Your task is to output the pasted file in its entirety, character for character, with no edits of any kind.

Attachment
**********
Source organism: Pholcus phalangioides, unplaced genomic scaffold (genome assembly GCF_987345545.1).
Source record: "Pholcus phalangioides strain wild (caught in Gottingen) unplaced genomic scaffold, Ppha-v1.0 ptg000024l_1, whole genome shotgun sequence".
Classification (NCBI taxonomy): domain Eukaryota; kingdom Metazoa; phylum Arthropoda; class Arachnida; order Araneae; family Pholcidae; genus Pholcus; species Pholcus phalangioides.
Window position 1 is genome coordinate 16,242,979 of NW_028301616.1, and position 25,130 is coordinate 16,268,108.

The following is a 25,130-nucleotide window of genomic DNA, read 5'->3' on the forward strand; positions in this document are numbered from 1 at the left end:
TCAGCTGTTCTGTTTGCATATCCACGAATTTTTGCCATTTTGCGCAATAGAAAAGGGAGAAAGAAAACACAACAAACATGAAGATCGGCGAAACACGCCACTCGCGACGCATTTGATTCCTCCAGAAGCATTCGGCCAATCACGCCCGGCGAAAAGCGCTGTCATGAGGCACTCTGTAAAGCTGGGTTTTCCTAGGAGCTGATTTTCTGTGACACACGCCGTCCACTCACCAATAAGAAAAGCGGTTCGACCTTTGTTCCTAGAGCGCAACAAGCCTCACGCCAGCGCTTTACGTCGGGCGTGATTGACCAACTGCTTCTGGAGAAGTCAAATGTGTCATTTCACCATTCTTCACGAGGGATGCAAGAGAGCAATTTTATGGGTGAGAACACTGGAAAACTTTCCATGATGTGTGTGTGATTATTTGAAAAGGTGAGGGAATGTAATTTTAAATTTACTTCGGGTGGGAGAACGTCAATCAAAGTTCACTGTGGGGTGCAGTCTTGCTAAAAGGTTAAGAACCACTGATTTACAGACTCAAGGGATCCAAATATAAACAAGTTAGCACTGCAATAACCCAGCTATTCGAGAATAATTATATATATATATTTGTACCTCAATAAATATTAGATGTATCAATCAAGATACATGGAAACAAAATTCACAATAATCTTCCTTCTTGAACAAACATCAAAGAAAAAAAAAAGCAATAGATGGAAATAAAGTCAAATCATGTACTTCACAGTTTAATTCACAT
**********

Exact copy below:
Source organism: Pholcus phalangioides, unplaced genomic scaffold (genome assembly GCF_987345545.1).
Source record: "Pholcus phalangioides strain wild (caught in Gottingen) unplaced genomic scaffold, Ppha-v1.0 ptg000024l_1, whole genome shotgun sequence".
Classification (NCBI taxonomy): domain Eukaryota; kingdom Metazoa; phylum Arthropoda; class Arachnida; order Araneae; family Pholcidae; genus Pholcus; species Pholcus phalangioides.
Window position 1 is genome coordinate 16,242,979 of NW_028301616.1, and position 25,130 is coordinate 16,268,108.

The following is a 25,130-nucleotide window of genomic DNA, read 5'->3' on the forward strand; positions in this document are numbered from 1 at the left end:
TCAGCTGTTCTGTTTGCATATCCACGAATTTTTGCCATTTTGCGCAATAGAAAAGGGAGAAAGAAAACACAACAAACATGAAGATCGGCGAAACACGCCACTCGCGACGCATTTGATTCCTCCAGAAGCATTCGGCCAATCACGCCCGGCGAAAAGCGCTGTCATGAGGCACTCTGTAAAGCTGGGTTTTCCTAGGAGCTGATTTTCTGTGACACACGCCGTCCACTCACCAATAAGAAAAGCGGTTCGACCTTTGTTCCTAGAGCGCAACAAGCCTCACGCCAGCGCTTTACGTCGGGCGTGATTGACCAACTGCTTCTGGAGAAGTCAAATGTGTCATTTCACCATTCTTCACGAGGGATGCAAGAGAGCAATTTTATGGGTGAGAACACTGGAAAACTTTCCATGATGTGTGTGTGATTATTTGAAAAGGTGAGGGAATGTAATTTTAAATTTACTTCGGGTGGGAGAACGTCAATCAAAGTTCACTGTGGGGTGCAGTCTTGCTAAAAGGTTAAGAACCACTGATTTACAGACTCAAGGGATCCAAATATAAACAAGTTAGCACTGCAATAACCCAGCTATTCGAGAATAATTATATATATATATTTGTACCTCAATAAATATTAGATGTATCAATCAAGATACATGGAAACAAAATTCACAATAATCTTCCTTCTTGAACAAACATCAAAGAAAAAAAAAAGCAATAGATGGAAATAAAGTCAAATCATGTACTTCACAGTTTAATTCACAT